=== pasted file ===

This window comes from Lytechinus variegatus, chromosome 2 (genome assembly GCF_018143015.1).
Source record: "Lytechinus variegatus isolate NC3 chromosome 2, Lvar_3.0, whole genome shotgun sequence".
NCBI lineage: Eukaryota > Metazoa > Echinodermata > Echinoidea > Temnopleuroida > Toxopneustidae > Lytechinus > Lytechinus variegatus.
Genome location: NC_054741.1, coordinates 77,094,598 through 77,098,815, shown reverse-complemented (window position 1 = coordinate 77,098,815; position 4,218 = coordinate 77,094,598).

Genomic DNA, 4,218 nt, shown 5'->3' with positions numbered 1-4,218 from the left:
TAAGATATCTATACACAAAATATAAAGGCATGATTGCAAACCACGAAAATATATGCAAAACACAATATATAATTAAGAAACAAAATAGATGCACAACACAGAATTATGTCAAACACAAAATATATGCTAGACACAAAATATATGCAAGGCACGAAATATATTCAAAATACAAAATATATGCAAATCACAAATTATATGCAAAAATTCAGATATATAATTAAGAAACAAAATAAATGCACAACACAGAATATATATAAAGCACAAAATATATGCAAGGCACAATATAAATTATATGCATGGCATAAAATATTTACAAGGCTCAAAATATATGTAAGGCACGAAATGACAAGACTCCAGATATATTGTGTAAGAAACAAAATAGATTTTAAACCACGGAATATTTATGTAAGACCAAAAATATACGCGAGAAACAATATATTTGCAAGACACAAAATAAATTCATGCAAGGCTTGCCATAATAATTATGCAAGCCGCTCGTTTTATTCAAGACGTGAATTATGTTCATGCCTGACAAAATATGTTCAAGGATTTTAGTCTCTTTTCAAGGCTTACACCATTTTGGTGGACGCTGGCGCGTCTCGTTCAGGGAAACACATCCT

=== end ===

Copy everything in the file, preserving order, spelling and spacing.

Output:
This window comes from Lytechinus variegatus, chromosome 2 (genome assembly GCF_018143015.1).
Source record: "Lytechinus variegatus isolate NC3 chromosome 2, Lvar_3.0, whole genome shotgun sequence".
NCBI lineage: Eukaryota > Metazoa > Echinodermata > Echinoidea > Temnopleuroida > Toxopneustidae > Lytechinus > Lytechinus variegatus.
Genome location: NC_054741.1, coordinates 77,094,598 through 77,098,815, shown reverse-complemented (window position 1 = coordinate 77,098,815; position 4,218 = coordinate 77,094,598).

Genomic DNA, 4,218 nt, shown 5'->3' with positions numbered 1-4,218 from the left:
TAAGATATCTATACACAAAATATAAAGGCATGATTGCAAACCACGAAAATATATGCAAAACACAATATATAATTAAGAAACAAAATAGATGCACAACACAGAATTATGTCAAACACAAAATATATGCTAGACACAAAATATATGCAAGGCACGAAATATATTCAAAATACAAAATATATGCAAATCACAAATTATATGCAAAAATTCAGATATATAATTAAGAAACAAAATAAATGCACAACACAGAATATATATAAAGCACAAAATATATGCAAGGCACAATATAAATTATATGCATGGCATAAAATATTTACAAGGCTCAAAATATATGTAAGGCACGAAATGACAAGACTCCAGATATATTGTGTAAGAAACAAAATAGATTTTAAACCACGGAATATTTATGTAAGACCAAAAATATACGCGAGAAACAATATATTTGCAAGACACAAAATAAATTCATGCAAGGCTTGCCATAATAATTATGCAAGCCGCTCGTTTTATTCAAGACGTGAATTATGTTCATGCCTGACAAAATATGTTCAAGGATTTTAGTCTCTTTTCAAGGCTTACACCATTTTGGTGGACGCTGGCGCGTCTCGTTCAGGGAAACACATCCT